Nestle eyes resuming ties in Indonesia palm oil controversy
Food giant Nestle will resume buying palm oil from Indonesian giant Sinar Mas if an independent audit clears the Jakarta-based firm of claims it is devastating rainforest, a Nestle official said Monday.
The world's largest food company dropped Sinar Mas -- Indonesia's biggest palm oil firm -- as a supplier in March in response to protests by environmental group Greenpeace, after Anglo-Dutch company Unilever also severed ties this year.
Jose Lopez, Nestle S.A's executive vice president, said the Swiss company would "take the right decision" after an ongoing independent audit due for completion by the end of next month.
"Of course, I have nothing against the company or anybody else," he said when asked whether Nestle will resume buying palm oil from Sinar Mas.
"If, as you say, it's all baseless, then why should I have any decision against," Lopez told reporters during a sustainable palm oil forum in Malaysia's capital.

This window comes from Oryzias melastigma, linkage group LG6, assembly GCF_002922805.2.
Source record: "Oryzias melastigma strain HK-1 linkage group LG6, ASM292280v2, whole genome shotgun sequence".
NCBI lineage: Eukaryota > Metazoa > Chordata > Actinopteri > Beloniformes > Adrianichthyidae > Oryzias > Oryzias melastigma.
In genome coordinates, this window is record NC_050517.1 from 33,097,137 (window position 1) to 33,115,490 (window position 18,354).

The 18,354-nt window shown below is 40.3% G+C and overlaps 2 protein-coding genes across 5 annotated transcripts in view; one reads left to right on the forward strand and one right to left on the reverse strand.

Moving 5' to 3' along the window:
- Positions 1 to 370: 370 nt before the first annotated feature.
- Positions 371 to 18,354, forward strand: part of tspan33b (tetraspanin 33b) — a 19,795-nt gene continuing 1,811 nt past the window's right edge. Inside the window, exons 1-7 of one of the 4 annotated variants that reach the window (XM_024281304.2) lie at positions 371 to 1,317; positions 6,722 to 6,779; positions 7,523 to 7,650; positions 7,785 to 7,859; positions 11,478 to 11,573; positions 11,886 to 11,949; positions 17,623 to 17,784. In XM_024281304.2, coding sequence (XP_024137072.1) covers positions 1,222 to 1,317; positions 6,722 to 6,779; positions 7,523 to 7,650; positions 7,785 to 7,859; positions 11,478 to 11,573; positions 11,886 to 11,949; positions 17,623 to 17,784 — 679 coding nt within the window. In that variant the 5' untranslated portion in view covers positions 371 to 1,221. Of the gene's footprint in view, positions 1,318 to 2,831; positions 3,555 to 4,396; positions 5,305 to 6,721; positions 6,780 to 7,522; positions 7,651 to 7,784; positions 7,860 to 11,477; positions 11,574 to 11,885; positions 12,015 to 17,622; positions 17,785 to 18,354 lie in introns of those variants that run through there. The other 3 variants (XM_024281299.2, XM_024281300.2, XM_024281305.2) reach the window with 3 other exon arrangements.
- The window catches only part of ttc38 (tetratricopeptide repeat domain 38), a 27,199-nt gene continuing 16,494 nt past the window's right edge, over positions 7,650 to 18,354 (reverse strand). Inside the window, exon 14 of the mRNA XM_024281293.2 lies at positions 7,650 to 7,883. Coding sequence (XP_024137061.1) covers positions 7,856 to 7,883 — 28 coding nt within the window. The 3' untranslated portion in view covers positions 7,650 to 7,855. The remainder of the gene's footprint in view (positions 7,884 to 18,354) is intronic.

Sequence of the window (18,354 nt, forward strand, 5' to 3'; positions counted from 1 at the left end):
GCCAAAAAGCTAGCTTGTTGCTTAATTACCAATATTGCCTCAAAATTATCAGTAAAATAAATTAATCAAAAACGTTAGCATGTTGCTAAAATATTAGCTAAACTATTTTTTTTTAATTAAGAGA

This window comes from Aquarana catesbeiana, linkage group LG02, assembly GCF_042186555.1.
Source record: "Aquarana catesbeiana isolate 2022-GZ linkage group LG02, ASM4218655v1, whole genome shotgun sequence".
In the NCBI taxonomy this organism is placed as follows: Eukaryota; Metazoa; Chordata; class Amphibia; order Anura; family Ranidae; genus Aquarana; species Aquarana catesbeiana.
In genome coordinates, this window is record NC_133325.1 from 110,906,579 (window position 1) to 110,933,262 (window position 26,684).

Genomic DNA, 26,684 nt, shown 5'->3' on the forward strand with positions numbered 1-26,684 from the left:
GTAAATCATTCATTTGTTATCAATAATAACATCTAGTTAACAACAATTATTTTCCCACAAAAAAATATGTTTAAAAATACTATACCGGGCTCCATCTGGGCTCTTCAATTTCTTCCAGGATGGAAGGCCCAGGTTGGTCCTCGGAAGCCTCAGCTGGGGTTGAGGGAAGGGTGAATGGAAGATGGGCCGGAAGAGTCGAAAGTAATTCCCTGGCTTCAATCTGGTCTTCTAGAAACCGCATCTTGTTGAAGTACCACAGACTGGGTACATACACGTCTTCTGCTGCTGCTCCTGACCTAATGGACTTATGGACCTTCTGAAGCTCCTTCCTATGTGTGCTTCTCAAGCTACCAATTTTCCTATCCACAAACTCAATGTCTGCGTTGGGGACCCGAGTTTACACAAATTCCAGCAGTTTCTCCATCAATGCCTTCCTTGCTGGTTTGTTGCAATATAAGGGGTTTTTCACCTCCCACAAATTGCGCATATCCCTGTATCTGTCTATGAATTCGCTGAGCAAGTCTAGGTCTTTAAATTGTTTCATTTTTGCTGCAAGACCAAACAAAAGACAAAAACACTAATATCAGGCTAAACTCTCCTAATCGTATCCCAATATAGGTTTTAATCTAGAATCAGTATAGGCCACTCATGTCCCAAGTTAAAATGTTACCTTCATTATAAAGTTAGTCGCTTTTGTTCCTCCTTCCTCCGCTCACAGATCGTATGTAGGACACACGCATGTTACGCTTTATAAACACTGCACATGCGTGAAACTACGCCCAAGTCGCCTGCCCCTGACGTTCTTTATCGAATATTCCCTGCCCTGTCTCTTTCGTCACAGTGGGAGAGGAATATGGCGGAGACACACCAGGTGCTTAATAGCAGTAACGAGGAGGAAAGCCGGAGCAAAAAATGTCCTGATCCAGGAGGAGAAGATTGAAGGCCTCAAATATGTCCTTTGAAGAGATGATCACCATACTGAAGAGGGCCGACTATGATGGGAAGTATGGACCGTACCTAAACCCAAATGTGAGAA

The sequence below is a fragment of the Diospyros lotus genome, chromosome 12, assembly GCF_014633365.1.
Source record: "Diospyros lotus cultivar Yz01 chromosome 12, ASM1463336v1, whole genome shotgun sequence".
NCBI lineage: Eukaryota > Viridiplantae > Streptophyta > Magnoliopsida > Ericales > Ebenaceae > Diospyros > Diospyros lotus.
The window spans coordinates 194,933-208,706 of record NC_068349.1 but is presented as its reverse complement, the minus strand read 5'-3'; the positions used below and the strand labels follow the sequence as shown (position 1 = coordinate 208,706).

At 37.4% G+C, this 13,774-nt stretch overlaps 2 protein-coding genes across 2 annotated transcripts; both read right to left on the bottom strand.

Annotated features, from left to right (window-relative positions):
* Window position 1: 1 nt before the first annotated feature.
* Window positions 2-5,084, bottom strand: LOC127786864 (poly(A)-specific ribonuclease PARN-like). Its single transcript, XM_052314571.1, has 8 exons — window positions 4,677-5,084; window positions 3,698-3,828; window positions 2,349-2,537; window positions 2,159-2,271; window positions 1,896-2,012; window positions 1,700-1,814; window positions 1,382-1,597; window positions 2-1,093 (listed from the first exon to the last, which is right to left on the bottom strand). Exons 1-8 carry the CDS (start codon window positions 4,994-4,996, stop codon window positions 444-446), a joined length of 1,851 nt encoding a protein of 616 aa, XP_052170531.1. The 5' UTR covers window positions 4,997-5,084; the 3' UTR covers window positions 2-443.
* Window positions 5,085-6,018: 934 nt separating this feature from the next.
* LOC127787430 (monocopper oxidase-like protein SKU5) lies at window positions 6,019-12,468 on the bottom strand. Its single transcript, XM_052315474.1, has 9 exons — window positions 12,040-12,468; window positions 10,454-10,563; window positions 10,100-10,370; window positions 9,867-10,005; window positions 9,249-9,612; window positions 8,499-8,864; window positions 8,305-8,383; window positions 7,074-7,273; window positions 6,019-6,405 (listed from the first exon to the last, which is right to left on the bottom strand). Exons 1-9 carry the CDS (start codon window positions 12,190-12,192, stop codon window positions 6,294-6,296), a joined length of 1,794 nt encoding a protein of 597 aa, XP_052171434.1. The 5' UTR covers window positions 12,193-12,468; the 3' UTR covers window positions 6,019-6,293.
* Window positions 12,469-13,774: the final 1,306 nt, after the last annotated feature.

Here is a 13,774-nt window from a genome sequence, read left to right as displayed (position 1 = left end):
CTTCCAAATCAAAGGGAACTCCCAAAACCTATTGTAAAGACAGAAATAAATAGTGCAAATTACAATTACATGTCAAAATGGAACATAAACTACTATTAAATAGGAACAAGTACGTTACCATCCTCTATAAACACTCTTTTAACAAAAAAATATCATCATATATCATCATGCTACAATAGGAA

Palm oil, which is used extensively as biofuel and for making processed food and toiletries, has been vilified by environmentalists for causing deforestation and threatening species such as orangutans and rhinos.
Indonesia and Malaysia are the world's top two palm oil exporters and account for 85 percent of global production.
Lopez said Nestle had entered a partnership with non-profit group The Forest Trust (TFT) and others in order to identify and exclude high risk plantations or farms linked to deforestation.
"This partnership with TFT is a further sign of our strong commitment to ending deforestation of rainforests," he told the forum.
Sinar Mas has announced it has suspended a plantation manager in relation to a case cited by Greenpeace in West Kalimantan, and that it requested the independent probe to verify Greenpeace's claims.
Apart from Nestle and Unilever, US food company Cargill has also demanded answers from Sinar Mas about claims it is devastating forests.
© 2010 AFP